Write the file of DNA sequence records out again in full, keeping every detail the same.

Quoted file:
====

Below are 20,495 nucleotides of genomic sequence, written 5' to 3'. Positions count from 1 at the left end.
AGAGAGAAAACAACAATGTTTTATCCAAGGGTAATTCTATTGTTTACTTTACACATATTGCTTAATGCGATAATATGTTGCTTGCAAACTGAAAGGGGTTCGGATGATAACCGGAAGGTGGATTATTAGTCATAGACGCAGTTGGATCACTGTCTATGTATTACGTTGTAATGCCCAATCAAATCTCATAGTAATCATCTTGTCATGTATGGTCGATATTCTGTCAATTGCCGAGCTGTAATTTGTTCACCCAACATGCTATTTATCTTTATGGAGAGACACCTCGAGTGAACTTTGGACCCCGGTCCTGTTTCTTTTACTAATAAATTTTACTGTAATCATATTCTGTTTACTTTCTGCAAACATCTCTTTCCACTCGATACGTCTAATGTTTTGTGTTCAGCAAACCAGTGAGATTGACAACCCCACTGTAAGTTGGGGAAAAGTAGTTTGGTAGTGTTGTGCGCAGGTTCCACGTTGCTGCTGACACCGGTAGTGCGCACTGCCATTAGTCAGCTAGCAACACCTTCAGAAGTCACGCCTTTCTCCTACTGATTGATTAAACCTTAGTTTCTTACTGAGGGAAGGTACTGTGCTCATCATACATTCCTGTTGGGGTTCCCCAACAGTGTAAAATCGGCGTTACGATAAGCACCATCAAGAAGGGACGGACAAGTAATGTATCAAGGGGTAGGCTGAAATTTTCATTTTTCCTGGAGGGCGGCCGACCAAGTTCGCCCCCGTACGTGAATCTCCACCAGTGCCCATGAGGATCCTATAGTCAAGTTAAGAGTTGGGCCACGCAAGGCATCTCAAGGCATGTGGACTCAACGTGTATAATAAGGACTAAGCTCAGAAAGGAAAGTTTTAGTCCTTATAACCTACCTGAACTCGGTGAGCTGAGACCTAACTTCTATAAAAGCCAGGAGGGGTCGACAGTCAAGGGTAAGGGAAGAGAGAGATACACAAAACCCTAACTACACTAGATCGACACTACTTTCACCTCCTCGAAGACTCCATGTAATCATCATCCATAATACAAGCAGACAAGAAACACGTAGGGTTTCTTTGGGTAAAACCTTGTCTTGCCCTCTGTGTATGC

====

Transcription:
Below are 20,495 nucleotides of genomic sequence, written 5' to 3'. Positions count from 1 at the left end.
AGAGAGAAAACAACAATGTTTTATCCAAGGGTAATTCTATTGTTTACTTTACACATATTGCTTAATGCGATAATATGTTGCTTGCAAACTGAAAGGGGTTCGGATGATAACCGGAAGGTGGATTATTAGTCATAGACGCAGTTGGATCACTGTCTATGTATTACGTTGTAATGCCCAATCAAATCTCATAGTAATCATCTTGTCATGTATGGTCGATATTCTGTCAATTGCCGAGCTGTAATTTGTTCACCCAACATGCTATTTATCTTTATGGAGAGACACCTCGAGTGAACTTTGGACCCCGGTCCTGTTTCTTTTACTAATAAATTTTACTGTAATCATATTCTGTTTACTTTCTGCAAACATCTCTTTCCACTCGATACGTCTAATGTTTTGTGTTCAGCAAACCAGTGAGATTGACAACCCCACTGTAAGTTGGGGAAAAGTAGTTTGGTAGTGTTGTGCGCAGGTTCCACGTTGCTGCTGACACCGGTAGTGCGCACTGCCATTAGTCAGCTAGCAACACCTTCAGAAGTCACGCCTTTCTCCTACTGATTGATTAAACCTTAGTTTCTTACTGAGGGAAGGTACTGTGCTCATCATACATTCCTGTTGGGGTTCCCCAACAGTGTAAAATCGGCGTTACGATAAGCACCATCAAGAAGGGACGGACAAGTAATGTATCAAGGGGTAGGCTGAAATTTTCATTTTTCCTGGAGGGCGGCCGACCAAGTTCGCCCCCGTACGTGAATCTCCACCAGTGCCCATGAGGATCCTATAGTCAAGTTAAGAGTTGGGCCACGCAAGGCATCTCAAGGCATGTGGACTCAACGTGTATAATAAGGACTAAGCTCAGAAAGGAAAGTTTTAGTCCTTATAACCTACCTGAACTCGGTGAGCTGAGACCTAACTTCTATAAAAGCCAGGAGGGGTCGACAGTCAAGGGTAAGGGAAGAGAGAGATACACAAAACCCTAACTACACTAGATCGACACTACTTTCACCTCCTCGAAGACTCCATGTAATCATCATCCATAATACAAGCAGACAAGAAACACGTAGGGTTTCTTTGGGTAAAACCTTGTCTTGCCCTCTGTGTATGC